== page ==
Property division is one of the most contested issues that you will face in your divorce. Even if you think you will have an amicable divorce, differences of opinion in how the property will be divided can lead to drawn-out legal battles. It is important to have an attorney by your side to make the process run smoothly and ensure that you are receiving what you are entitled to under California law.
Community Property State
California is a community property state. Being a community property state means that most property acquired during the marriage is divided 50/50 in the event of a divorce.
Marital Property & Separate Property
There are two categories of property in a divorce: Marital and separate. It is important to determine what property falls into which category, because only marital property is divided in the divorce. Separate property does not need to be divided — it belongs to one party or the other.
Marital property is most property that the parties acquired during the marriage. Debts and assets are considered marital property and will be divided in the divorce. It is irrelevant which spouse actually acquired the property or the debt if it is marital property. Any marital property that was acquired during the marriage but is located outside of California is also considered marital property during the divorce.
Separate property is any property that was either: 1) acquired before the marriage, 2) inherited, or 3) gifted to you individually. If property that was originally separate is later commingled with marital property, it may be considered marital property.
For example, if you receive an inheritance but then use the inherited money to renovate your family home, the inheritance may no longer be categorized as separate property. Additionally, separate property includes any property acquired after a legal separation is in place.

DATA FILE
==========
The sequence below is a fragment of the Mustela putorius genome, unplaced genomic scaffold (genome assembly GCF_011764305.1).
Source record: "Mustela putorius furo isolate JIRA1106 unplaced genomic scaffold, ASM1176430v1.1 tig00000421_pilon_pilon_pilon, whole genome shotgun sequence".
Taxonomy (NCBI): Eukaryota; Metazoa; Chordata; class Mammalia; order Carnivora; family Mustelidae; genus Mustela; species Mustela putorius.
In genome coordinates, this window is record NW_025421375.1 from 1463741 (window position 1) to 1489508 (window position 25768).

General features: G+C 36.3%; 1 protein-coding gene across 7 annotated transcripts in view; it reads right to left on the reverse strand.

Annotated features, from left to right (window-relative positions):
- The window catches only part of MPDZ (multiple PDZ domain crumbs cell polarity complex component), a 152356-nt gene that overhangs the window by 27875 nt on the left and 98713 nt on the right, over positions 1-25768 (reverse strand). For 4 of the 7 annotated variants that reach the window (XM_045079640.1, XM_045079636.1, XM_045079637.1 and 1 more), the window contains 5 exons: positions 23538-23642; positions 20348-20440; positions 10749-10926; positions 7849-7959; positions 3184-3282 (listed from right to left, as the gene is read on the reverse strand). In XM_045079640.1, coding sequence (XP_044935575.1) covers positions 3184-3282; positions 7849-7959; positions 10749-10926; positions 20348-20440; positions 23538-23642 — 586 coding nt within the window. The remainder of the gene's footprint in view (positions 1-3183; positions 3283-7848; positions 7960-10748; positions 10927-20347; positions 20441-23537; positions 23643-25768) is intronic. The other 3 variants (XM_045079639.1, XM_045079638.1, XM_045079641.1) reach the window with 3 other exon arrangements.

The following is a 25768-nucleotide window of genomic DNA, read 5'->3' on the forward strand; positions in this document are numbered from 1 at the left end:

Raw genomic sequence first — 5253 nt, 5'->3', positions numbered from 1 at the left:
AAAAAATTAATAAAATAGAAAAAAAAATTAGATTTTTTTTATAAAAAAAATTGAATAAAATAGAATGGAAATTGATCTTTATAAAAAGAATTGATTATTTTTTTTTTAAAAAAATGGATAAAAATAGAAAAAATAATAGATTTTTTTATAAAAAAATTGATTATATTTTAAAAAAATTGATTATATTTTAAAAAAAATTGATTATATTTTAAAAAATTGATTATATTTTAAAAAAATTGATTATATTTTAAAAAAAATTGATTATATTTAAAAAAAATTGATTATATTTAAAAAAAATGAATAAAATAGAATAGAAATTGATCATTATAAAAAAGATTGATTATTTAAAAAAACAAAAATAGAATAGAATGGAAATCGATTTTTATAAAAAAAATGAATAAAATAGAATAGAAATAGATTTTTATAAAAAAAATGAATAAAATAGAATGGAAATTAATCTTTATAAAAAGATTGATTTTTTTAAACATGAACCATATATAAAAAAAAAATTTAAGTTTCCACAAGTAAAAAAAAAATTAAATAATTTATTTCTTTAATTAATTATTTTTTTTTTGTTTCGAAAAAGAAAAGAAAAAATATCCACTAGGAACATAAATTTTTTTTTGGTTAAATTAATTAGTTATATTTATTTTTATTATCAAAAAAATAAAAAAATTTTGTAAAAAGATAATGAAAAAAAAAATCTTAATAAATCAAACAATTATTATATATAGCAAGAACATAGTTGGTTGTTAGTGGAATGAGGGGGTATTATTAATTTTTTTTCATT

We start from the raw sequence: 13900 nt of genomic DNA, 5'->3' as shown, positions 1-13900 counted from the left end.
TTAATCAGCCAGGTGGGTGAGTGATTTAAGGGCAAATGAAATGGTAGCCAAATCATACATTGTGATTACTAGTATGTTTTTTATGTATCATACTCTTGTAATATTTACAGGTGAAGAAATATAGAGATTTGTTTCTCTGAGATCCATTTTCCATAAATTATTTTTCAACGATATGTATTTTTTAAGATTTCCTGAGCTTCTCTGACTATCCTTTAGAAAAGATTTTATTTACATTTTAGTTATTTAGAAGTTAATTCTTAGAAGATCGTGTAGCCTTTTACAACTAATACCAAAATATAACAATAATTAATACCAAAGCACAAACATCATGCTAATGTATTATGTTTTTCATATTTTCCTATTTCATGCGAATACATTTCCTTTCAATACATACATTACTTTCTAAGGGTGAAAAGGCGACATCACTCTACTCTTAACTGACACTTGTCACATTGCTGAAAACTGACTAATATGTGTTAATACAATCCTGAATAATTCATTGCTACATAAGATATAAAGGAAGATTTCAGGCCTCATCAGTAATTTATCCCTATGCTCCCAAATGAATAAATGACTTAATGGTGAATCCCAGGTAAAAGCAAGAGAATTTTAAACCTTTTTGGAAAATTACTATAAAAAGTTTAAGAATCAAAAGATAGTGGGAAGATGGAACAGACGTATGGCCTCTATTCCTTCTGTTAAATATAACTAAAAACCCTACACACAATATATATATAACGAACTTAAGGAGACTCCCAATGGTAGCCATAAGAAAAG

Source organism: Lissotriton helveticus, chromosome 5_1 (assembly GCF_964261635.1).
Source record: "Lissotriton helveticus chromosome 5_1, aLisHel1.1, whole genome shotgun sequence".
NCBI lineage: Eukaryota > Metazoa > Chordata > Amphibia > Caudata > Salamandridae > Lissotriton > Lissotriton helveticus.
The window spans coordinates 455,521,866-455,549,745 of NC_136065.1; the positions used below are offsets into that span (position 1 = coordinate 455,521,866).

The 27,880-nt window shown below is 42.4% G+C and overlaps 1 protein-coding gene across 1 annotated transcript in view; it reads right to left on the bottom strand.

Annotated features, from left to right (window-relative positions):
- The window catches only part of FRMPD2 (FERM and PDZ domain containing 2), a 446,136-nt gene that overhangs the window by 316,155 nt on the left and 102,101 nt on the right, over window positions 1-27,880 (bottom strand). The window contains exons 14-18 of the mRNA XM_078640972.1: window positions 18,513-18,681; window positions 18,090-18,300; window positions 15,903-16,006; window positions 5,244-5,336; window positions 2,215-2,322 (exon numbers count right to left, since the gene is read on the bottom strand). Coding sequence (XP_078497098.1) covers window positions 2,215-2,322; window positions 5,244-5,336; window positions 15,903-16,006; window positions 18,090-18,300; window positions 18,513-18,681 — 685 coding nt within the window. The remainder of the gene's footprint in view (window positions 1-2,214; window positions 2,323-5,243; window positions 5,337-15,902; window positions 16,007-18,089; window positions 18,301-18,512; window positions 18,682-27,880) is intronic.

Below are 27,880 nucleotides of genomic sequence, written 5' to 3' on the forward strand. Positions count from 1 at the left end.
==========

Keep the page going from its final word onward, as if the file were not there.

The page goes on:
You can take legal action during or before your marriage to change property from marital to separate or from separate to marital. Separate property can be transformed into marital property through the recording of a title change. Additionally, parties can also make property designations in a prenuptial or postnuptial agreement. The agreement should be written and signed to be valid.
It can be difficult to uncover what property is under your spouse's control. Your spouse may try to hide or spend assets during a divorce to avoid the division of the asset. It may be in your interest to talk to your attorney about hiring a forensic accountant who can track the marital assets.
Valuation of the Property
Determining the valuation of complex assets can be tricky and may require the help of professionals such as real estate experts, investigators, business valuators, and forensic accountants. Examples of complex property include stocks, retirement accounts, pensions, 401(k)s, bonds, businesses, and real estate. One joint expert may be hired or each spouse may hire their own expert.
Even for assets that appear simple on the surface, issues can arise. For example, if one spouse is buying the marital home from the other spouse and you agree upon the equity in the house, you still may have to consider whether the selling costs will be deducted and who is responsible for the taxes.
Dividing Assets Equally
In California, you can divide an asset equally one of three ways: 1) in-kind division, 2) value division, and 3) sale and division.
To divide assets in-kind means that the property is divided physically in half without a sale. For example, if the property is publicly held stocks, each spouse could get half of the stock.
In a value division, you determine the value of the properties, divide the values, and then equalize. For instance, if the parties owned two houses, they would first determine the value of each home. Each spouse would keep one house, and then equalize the difference in value, meaning the spouse with the higher-valued house would owe the difference in value to the other spouse.
Sale and division mean that the parties sell the assets and then divide the proceeds equally.
California is a no-fault state. No-fault means that any bad conduct by either of the spouses is not a factor in the rule that all marital property is to be divided equally.
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